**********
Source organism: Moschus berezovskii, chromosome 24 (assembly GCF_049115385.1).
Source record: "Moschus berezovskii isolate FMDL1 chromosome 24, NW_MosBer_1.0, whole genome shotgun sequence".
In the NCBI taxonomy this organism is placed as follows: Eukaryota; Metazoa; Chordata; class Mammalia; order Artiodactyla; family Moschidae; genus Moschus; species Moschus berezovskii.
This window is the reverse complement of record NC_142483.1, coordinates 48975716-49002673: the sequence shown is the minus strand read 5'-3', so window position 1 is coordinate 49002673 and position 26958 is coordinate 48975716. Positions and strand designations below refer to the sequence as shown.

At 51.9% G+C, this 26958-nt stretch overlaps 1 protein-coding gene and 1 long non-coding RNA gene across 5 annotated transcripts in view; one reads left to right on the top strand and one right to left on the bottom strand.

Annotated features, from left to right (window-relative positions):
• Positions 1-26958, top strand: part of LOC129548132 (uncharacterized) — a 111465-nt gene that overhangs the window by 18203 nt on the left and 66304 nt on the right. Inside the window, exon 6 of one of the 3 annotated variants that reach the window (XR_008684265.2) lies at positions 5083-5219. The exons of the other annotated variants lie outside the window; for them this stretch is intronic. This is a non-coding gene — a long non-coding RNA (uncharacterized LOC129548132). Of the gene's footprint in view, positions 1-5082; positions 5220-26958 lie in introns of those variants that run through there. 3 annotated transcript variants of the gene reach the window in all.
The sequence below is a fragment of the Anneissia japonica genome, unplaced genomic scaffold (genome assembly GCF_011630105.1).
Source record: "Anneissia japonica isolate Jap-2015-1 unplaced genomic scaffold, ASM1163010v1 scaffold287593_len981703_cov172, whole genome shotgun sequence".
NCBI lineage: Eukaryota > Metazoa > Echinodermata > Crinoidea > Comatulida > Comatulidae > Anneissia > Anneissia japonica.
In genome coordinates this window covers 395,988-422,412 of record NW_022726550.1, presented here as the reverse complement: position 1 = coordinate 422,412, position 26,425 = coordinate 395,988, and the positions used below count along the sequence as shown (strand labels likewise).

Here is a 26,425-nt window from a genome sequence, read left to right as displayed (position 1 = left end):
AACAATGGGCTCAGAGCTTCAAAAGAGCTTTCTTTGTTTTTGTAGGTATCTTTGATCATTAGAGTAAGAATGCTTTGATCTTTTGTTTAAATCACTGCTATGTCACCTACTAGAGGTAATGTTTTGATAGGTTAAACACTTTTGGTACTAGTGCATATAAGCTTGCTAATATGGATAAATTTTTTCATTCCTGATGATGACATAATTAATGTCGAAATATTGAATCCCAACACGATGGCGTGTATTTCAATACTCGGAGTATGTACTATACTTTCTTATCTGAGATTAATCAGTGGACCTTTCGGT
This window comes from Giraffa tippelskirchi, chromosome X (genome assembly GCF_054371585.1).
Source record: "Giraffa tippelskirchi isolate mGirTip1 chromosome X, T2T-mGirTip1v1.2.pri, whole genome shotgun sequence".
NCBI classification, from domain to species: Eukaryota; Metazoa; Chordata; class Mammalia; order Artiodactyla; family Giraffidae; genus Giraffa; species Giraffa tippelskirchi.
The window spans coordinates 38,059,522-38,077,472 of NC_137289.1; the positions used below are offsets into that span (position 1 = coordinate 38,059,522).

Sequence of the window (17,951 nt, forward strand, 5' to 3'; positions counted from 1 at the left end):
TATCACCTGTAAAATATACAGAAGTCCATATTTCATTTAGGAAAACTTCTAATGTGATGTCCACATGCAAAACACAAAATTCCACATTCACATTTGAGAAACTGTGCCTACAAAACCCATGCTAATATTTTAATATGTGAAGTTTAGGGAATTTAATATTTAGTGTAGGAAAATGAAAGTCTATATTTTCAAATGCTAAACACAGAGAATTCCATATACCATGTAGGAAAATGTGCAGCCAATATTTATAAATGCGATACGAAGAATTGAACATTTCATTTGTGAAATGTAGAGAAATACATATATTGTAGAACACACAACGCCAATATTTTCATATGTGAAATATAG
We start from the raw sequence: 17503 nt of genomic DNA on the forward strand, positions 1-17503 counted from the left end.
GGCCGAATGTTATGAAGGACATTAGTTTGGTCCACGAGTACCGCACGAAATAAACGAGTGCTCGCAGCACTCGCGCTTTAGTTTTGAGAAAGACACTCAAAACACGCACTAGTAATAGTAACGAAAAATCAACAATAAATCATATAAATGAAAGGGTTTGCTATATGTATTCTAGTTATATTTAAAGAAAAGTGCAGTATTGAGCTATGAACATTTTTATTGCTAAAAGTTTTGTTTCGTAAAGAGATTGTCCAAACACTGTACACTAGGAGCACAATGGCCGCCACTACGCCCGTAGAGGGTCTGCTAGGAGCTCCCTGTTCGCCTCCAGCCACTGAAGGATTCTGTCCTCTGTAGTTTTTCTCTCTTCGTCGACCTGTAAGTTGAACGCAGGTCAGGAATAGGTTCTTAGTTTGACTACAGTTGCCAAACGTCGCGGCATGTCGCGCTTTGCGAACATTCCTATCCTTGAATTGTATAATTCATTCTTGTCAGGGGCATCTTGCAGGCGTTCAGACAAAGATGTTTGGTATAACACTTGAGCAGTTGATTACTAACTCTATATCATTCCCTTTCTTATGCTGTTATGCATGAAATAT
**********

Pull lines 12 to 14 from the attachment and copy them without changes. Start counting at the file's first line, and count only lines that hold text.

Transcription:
Here is a 26,425-nt window from a genome sequence, read left to right as displayed (position 1 = left end):
AACAATGGGCTCAGAGCTTCAAAAGAGCTTTCTTTGTTTTTGTAGGTATCTTTGATCATTAGAGTAAGAATGCTTTGATCTTTTGTTTAAATCACTGCTATGTCACCTACTAGAGGTAATGTTTTGATAGGTTAAACACTTTTGGTACTAGTGCATATAAGCTTGCTAATATGGATAAATTTTTTCATTCCTGATGATGACATAATTAATGTCGAAATATTGAATCCCAACACGATGGCGTGTATTTCAATACTCGGAGTATGTACTATACTTTCTTATCTGAGATTAATCAGTGGACCTTTCGGT
This window comes from Giraffa tippelskirchi, chromosome X (genome assembly GCF_054371585.1).